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The commercial real estate industry is heading toward what should be a tepid recovery, like the general economy. Also similar to the new economic reality, the industry most likely will settle into a period that distances itself from the super-sizing and excess that defined the mid-2000's boom years, one PricewaterhouseCoopers (PWC) analyst/consultant Jonathan Miller calls the "Era of Less."

Miller and Urban Land Institute (ULI) Resident Fellow Steve Blank, presiding over a panel at the 2010 ULI Fall Meeting in Washington, DC last week, admitted there were many problems still plaguing the commercial real estate business, noticeably high vacancy rates caused by a stunningly small appetite for new commercial space. Though optimism is rising for future prospects, for now, demand is "still in the tank," said Blank.

"In this era of less, we don't need anything new," he noted.

However, the duo was happy to report that ULI's annual report on the industry, the 2011 edition of "Emerging Trends in Real Estate," finds ratings improving in the apartment, industrial, hotel and retail segments of commercial real estate. Moreover, they expect the worst of the downturn in the industry has passed, and the value of new construction could return to a range between $75 billion and $100 billion by 2012. However, the new and renovated spaces will have to adhere to the new trend of tenants wanting more flexible and smaller spaces to accommodate for factors such as smaller staffs and energy efficiency. Moreover, the days of significant operations being conducted in far-off suburbs seem farther from returning than the rebound for city-located spaces.

"Companies are doing more to centralize their operations," said Miller. "That's not going to serve the suburban side. [Cities and close suburban] central business districts are way better off than the suburban office right now, and the divide is growing."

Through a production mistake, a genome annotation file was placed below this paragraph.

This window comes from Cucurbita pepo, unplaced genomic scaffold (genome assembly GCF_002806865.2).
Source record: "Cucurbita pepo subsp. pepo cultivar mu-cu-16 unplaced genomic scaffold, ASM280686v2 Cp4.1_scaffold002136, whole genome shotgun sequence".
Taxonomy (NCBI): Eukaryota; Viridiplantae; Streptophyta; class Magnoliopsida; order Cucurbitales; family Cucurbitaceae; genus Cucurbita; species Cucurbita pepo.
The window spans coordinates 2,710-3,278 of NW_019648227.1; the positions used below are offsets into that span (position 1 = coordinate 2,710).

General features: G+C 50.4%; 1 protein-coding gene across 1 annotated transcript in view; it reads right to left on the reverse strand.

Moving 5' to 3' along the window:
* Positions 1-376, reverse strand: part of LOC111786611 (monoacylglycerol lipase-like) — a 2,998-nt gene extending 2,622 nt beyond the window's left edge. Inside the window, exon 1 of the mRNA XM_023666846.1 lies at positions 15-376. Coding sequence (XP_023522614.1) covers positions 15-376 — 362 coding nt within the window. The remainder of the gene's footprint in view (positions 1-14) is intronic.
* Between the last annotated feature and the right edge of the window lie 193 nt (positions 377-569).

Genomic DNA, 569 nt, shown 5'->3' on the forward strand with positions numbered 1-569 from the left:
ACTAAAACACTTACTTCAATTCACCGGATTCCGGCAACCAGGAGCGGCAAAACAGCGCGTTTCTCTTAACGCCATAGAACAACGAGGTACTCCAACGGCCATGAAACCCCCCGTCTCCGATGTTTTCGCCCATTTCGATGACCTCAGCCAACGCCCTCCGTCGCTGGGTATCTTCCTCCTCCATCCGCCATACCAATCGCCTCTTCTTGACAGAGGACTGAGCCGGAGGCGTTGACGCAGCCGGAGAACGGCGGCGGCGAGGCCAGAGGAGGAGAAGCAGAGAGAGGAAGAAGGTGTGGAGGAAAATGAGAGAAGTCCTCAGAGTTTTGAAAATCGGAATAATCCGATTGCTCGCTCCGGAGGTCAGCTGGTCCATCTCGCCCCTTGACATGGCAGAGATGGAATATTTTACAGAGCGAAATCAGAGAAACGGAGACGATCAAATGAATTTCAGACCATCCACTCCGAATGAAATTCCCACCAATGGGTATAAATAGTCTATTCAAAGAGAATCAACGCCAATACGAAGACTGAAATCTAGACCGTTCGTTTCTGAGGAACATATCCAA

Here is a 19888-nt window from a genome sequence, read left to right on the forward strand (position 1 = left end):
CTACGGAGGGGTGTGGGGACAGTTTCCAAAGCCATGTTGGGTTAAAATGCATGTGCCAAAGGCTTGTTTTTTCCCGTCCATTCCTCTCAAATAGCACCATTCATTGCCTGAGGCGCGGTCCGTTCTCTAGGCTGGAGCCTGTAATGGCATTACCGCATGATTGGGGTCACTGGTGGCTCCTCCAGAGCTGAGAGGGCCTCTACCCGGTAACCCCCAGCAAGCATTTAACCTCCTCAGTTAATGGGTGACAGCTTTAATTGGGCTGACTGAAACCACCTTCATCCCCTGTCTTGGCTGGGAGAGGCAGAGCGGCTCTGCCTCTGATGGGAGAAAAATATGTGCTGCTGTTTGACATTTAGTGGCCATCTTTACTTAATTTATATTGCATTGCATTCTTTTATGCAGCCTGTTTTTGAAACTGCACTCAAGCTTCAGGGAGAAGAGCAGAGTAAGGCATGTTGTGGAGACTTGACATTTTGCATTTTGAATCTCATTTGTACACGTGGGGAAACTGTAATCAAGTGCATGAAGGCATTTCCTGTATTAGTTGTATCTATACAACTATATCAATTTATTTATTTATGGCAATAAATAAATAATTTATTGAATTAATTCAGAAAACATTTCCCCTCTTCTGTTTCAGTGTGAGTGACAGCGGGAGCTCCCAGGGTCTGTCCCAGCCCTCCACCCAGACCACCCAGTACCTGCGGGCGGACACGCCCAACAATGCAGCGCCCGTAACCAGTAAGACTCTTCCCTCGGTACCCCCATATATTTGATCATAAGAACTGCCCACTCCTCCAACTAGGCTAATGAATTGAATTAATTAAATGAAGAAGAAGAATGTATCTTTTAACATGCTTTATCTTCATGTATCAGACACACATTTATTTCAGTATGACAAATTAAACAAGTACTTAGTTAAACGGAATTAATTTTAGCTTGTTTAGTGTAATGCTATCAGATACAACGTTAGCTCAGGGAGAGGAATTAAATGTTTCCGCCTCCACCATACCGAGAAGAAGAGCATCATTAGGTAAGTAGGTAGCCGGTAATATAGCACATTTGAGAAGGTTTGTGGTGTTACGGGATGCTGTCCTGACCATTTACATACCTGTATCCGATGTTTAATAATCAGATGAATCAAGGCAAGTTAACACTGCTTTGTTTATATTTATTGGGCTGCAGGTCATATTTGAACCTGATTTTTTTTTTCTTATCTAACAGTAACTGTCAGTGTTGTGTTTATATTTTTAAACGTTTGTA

The study listed the following as the best markets for opportunity over the short- and medium- term in commercial real estate construction and, even more so, renovation/redesign:

  1. Washington, DC - Because of the vast array of jobs related to the federal government, "Washington doesn't do layoffs."
  2. New York, NY - Commercial real estate has improved there more than any other market in the last year, and the federal Troubled Asset Relief Program "helped undergird the financial market."
  3. San Francisco - A progressive city that is considered a "Gateway to the World" location because of its international travel proficiency and its industries are a key driver that places California, itself, on a level equal to the eighth largest economy in the world.
  4. Boston - Simply put, "It's the academic center of the world."
  5. Seattle - It's another "Gateway to the World" city with a diverse industry base and a large number of skilled and educated young people in the workforce.

Other cities with solid prospects, according to the ULI/PricewaterhouseCoopers report are Houston, Los Angeles, San Diego, Denver and Dallas.

Brian Shappell, NACM Staff Writer

 

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